The new and refreshed Cayenne Turbo is, as expected, mouth-watering. Inheriting new visual updates like the broad strip of a taillight, an enormous dash, the stylish gauge cluster like the one found in the new Panamera, there's plenty to salivate over. However, this stylish people carrier is more than an attractive item to park in front of the tennis club. It turns out to be a very quick, very tech-heavy, and surprisingly capable sports car, too.
Need to Know:
- Optional rear wheel-steering
- Downsized engine: now utilizing a 4.0-liter V8 making 550 horsepower and 568 lb-ft of torque.
- Clever roll stabilization system.
- Optional ceramic brakes.
Porsche employs a new 48-volt architecture to power the Cayenne's sophisticated suspension system, which is said to be so good at offering both flat cornering and compliance over surface undulations, it might be off-putting to people expecting a more traditional feel. The slightly alien sensation of a high-riding SUV cornering with next to no roll, coupled with the plush ride offered by three-chamber air shocks, makes the new Cayenne Turbo one of the few machines truly suited for both long hauls and backroad blitzes. Additionally, when a little more traction is needed off the paved road, the electronic sway bars can effectively decouple for control on a rocky path.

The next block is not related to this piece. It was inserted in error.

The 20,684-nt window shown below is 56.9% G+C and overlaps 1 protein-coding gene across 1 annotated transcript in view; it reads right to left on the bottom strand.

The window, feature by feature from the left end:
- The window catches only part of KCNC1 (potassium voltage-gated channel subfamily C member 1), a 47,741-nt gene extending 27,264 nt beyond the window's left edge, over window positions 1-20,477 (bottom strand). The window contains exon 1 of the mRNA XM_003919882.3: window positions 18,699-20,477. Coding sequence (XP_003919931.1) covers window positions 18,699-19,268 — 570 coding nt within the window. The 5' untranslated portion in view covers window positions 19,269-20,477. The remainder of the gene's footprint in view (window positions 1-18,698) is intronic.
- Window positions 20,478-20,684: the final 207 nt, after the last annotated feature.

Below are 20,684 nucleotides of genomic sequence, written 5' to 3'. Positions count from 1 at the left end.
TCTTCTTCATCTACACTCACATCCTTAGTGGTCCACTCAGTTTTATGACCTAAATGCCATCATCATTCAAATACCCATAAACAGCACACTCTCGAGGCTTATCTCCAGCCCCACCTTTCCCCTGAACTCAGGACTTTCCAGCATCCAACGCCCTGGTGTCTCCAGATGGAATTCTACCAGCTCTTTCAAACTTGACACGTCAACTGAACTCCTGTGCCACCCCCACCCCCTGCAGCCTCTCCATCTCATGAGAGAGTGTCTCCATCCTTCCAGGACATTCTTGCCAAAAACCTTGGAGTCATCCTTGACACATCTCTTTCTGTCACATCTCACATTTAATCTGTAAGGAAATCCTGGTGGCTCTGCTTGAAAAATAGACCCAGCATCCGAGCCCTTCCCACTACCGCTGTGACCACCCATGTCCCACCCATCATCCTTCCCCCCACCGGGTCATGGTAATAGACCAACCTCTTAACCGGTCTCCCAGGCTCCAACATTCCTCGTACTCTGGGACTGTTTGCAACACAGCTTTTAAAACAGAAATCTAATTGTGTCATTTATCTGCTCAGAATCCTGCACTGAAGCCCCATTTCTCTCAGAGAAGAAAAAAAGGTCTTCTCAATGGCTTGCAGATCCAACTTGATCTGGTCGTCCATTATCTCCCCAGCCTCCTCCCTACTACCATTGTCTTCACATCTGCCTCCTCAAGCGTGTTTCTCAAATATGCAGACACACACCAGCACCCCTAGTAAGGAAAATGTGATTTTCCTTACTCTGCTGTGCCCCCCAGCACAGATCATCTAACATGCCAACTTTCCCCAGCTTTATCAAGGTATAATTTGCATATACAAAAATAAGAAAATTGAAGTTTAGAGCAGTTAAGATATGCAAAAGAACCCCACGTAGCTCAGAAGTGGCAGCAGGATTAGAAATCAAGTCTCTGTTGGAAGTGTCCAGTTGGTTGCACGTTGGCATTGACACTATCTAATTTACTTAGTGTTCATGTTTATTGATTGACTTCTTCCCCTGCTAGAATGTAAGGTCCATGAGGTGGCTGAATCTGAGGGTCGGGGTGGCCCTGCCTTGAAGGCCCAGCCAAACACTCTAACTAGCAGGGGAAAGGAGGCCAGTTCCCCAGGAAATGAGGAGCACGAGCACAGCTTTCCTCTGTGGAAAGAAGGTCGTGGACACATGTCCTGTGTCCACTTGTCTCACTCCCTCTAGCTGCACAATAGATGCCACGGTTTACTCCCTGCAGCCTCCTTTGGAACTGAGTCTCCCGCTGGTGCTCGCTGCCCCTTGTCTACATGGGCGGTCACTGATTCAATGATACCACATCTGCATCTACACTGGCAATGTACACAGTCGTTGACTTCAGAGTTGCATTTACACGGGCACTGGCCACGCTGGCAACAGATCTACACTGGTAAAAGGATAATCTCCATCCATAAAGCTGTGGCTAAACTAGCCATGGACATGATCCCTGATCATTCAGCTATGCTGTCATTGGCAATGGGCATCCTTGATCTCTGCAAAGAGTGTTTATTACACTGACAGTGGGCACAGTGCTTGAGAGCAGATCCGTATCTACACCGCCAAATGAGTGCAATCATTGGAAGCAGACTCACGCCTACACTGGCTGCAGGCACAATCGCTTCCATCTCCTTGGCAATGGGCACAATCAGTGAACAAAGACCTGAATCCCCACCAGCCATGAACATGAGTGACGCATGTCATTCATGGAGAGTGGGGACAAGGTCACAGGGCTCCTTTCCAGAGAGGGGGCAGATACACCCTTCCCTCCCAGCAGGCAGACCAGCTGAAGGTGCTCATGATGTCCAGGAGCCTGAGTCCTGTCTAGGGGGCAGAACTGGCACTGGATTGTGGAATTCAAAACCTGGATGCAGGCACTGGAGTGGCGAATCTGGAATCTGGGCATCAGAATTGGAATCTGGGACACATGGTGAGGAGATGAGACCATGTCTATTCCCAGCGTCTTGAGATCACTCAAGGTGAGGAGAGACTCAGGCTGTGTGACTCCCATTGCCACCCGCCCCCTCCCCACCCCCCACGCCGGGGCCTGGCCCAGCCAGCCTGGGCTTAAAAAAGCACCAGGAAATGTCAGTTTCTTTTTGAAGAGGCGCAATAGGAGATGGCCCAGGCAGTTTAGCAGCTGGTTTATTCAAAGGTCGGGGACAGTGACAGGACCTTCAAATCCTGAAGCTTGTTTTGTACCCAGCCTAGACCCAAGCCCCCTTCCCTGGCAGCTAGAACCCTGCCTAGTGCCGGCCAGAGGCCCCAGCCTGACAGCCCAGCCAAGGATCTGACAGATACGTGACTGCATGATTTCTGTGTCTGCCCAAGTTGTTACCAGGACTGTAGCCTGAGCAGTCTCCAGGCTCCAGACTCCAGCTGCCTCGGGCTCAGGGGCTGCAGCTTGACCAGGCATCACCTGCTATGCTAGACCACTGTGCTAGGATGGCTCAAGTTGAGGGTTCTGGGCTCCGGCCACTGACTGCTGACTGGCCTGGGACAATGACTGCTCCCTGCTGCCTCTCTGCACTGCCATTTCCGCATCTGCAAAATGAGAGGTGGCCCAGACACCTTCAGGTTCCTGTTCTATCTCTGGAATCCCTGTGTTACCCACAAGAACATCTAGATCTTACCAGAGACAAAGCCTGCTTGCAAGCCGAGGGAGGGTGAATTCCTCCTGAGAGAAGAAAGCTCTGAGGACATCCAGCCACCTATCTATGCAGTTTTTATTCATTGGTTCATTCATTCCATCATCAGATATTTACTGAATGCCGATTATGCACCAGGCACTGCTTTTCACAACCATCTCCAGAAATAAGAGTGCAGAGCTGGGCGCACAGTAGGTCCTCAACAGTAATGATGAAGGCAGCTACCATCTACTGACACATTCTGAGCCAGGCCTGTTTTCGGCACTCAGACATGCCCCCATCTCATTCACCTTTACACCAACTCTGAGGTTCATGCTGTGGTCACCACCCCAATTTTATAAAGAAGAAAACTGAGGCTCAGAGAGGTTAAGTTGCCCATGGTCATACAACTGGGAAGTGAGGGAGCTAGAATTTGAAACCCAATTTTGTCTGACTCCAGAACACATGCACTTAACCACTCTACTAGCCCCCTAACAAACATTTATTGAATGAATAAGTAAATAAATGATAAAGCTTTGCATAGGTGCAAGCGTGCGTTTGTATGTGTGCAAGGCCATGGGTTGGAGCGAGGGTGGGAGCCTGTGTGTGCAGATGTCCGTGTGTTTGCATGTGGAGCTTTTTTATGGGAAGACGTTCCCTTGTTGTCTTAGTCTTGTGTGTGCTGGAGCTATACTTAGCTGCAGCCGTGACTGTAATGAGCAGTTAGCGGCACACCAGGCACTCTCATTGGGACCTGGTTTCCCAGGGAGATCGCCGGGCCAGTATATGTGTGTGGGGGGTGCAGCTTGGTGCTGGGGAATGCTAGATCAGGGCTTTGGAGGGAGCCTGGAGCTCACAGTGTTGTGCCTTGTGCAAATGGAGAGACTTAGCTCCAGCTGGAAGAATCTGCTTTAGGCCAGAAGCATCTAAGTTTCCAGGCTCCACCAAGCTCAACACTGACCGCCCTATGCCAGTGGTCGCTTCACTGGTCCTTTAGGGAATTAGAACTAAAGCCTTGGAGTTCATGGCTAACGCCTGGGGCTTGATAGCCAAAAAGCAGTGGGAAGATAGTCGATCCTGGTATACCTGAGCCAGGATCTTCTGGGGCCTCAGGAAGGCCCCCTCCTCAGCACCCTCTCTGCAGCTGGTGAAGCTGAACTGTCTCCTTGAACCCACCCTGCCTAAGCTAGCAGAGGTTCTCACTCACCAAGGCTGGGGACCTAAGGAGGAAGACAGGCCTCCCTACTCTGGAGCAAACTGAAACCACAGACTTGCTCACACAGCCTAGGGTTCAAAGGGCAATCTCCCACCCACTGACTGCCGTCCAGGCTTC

As you'll see in the video above, much of the Cayenne's athleticism comes from the giant Pirellis it wears, making the Porsche nimble in ways that most SUVs aren't. However, as the tires are performance oriented, they hamper most of the Cayenne's formidable off-roading capabilities. Not that many Cayenne Turbo owners are going to go flat out across a sodden field, but there's a point at which these ultra-fast SUVs could be criticized for their lack of off road usability. Is this machine the ultimate blend of performance and luxury?